R.M.Alger

Descartes...Murdered?

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Descartes was 'poisoned by Catholic priest'

For more than three and a half centuries, the death of René Descartes one winter's day in Stockholm has been attributed to the ravages of pneumonia on a body unused to the Scandinavian chill. But in a book released after years spent combing the archives of Paris and the Swedish capital, one Cartesian expert has a more sinister theory about how the French philosopher came to his end.

According to Theodor Ebert, an academic at the University of Erlangen, Descartes died not through natural causes but from an arsenic-laced communion wafer given to him by a Catholic priest.

Ebert believes that Jacques Viogué, a missionary working in Stockholm, administered the poison because he feared Descartes's radical theological ideas would derail an expected conversion to Catholicism by the monarch of protestant Sweden.

...

....The theory of foul play has been greeted with caution by scholars. Since Descartes's death on 11 February 1650, pneumonia has been blamed for robbing the world of the so-called father of modern philosophy.

Ebert rejects this as incompatible with the facts. In a letter written after his patient's death, Descartes's doctor, Van Wullen, described having found something wrong – which Ebert believes to be blood – in the philosopher's urine. "That is not a symptom of pneumonia; it is a symptom of poisoning, chiefly of arsenic," said Ebert, adding that Descartes asked his doctor to prescribe an emetic. "What conclusion is to be drawn other than the philosopher, who was well-acquainted with the medicine of his day, believed he had been poisoned?"

I wouldn't put it past some catholic preist, but this sounds like nothing more then pure speculation lacking in any genuine evidence.

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Descartes was 'poisoned by Catholic priest'
For more than three and a half centuries, the death of René Descartes one winter's day in Stockholm has been attributed to the ravages of pneumonia on a body unused to the Scandinavian chill. But in a book released after years spent combing the archives of Paris and the Swedish capital, one Cartesian expert has a more sinister theory about how the French philosopher came to his end.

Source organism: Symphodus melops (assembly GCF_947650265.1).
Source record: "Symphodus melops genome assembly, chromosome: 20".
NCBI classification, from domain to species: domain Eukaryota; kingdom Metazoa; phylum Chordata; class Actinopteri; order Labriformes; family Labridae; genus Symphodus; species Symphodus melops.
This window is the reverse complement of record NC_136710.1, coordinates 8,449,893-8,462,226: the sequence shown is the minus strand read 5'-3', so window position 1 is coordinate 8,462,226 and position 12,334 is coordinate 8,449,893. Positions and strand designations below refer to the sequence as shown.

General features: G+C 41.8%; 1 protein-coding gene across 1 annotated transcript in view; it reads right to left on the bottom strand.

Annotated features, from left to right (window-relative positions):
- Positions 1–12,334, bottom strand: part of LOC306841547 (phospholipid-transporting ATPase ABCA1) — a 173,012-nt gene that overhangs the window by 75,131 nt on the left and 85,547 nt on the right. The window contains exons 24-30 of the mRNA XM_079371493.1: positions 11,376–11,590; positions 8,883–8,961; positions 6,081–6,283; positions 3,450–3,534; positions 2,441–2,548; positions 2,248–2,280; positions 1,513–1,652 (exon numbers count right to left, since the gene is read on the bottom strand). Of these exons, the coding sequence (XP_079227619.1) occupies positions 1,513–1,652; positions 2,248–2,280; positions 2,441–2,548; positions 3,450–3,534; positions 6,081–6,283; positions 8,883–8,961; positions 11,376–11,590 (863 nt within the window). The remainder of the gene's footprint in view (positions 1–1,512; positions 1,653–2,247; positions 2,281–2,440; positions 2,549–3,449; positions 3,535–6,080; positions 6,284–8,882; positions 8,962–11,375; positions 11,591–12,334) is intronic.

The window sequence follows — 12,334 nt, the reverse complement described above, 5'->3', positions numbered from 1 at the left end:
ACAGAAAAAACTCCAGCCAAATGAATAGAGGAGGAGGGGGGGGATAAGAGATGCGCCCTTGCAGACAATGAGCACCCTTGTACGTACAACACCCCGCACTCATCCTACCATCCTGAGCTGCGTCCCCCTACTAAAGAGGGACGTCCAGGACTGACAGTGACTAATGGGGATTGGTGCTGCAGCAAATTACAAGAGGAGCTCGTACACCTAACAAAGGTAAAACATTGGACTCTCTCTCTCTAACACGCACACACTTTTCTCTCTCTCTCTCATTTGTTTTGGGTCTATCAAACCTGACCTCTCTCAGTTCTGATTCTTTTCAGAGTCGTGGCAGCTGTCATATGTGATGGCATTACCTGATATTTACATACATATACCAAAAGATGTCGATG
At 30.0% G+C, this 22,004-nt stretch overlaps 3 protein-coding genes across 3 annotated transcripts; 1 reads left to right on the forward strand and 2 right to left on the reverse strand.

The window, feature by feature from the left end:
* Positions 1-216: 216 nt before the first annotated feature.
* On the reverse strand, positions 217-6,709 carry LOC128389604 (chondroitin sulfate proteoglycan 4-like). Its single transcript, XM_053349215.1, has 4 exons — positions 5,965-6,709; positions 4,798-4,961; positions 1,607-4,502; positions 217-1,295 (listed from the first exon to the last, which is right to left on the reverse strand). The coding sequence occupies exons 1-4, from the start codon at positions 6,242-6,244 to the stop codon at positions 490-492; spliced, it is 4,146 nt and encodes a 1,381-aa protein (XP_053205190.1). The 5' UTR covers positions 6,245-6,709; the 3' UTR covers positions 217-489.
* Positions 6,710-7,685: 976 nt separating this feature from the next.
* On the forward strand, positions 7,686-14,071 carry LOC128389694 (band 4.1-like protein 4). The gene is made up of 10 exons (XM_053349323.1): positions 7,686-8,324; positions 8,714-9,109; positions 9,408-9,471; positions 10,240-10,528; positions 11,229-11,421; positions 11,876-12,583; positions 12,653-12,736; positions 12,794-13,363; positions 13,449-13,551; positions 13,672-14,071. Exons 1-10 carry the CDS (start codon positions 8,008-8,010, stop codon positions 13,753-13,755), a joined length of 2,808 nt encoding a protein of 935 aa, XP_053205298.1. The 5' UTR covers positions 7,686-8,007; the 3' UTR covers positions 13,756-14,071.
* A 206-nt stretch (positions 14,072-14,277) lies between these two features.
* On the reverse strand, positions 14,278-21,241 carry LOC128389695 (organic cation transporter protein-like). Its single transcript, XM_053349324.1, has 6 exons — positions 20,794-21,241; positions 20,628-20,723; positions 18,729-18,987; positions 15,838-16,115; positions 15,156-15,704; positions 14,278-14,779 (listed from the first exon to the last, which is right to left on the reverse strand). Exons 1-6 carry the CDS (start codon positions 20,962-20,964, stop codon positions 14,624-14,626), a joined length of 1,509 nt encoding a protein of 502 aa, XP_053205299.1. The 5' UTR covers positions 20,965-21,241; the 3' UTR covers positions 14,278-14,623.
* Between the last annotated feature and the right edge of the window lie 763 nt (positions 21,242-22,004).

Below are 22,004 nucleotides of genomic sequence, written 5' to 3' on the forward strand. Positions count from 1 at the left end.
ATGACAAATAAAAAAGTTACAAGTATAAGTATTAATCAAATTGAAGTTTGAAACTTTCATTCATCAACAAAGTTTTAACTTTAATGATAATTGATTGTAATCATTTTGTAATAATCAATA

According to Theodor Ebert, an academic at the University of Erlangen, Descartes died not through natural causes but from an arsenic-laced communion wafer given to him by a Catholic priest.

Ebert believes that Jacques Viogué, a missionary working in Stockholm, administered the poison because he feared Descartes's radical theological ideas would derail an expected conversion to Catholicism by the monarch of protestant Sweden.

...

....The theory of foul play has been greeted with caution by scholars. Since Descartes's death on 11 February 1650, pneumonia has been blamed for robbing the world of the so-called father of modern philosophy.

Ebert rejects this as incompatible with the facts. In a letter written after his patient's death, Descartes's doctor, Van Wullen, described having found something wrong – which Ebert believes to be blood – in the philosopher's urine. "That is not a symptom of pneumonia; it is a symptom of poisoning, chiefly of arsenic," said Ebert, adding that Descartes asked his doctor to prescribe an emetic. "What conclusion is to be drawn other than the philosopher, who was well-acquainted with the medicine of his day, believed he had been poisoned?"

I wouldn't put it past some catholic preist, but this sounds like nothing more then pure speculation lacking in any genuine evidence.

Applying Ockham's Razor would lead one to assume he died of pneumonia. Descartes was accustomed to a soft life, staying in bed until noon. Queen Christina required his presence at six in the morning in one of the coldest countries on earth. This wore down his far from robust health.

There was a Conspiracy Theory to the effect that some Catholic Priest gave Descartes arsenic tainted communion wafers (Descartes was a practicing Catholic). The way to resolve that is to retrieve some of the hair from his remains and test it for arsenic. The same was done to the remains of Napoleon and it was discovered that he was poisoned with arsenic.

Bob Kolker

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There was a Conspiracy Theory to the effect that some Catholic Priest gave Descartes arsenic tainted communion wafers (Descartes was a practicing Catholic). The way to resolve that is to retrieve some of the hair from his remains and test it for arsenic. The same was done to the remains of Napoleon and it was discovered that he was poisoned with arsenic.

That wouldn't necessarily work, because Napoleon was constantly exposed to the arsenic in the paint of his house on St. Helena, while Descartes would have only received it once.

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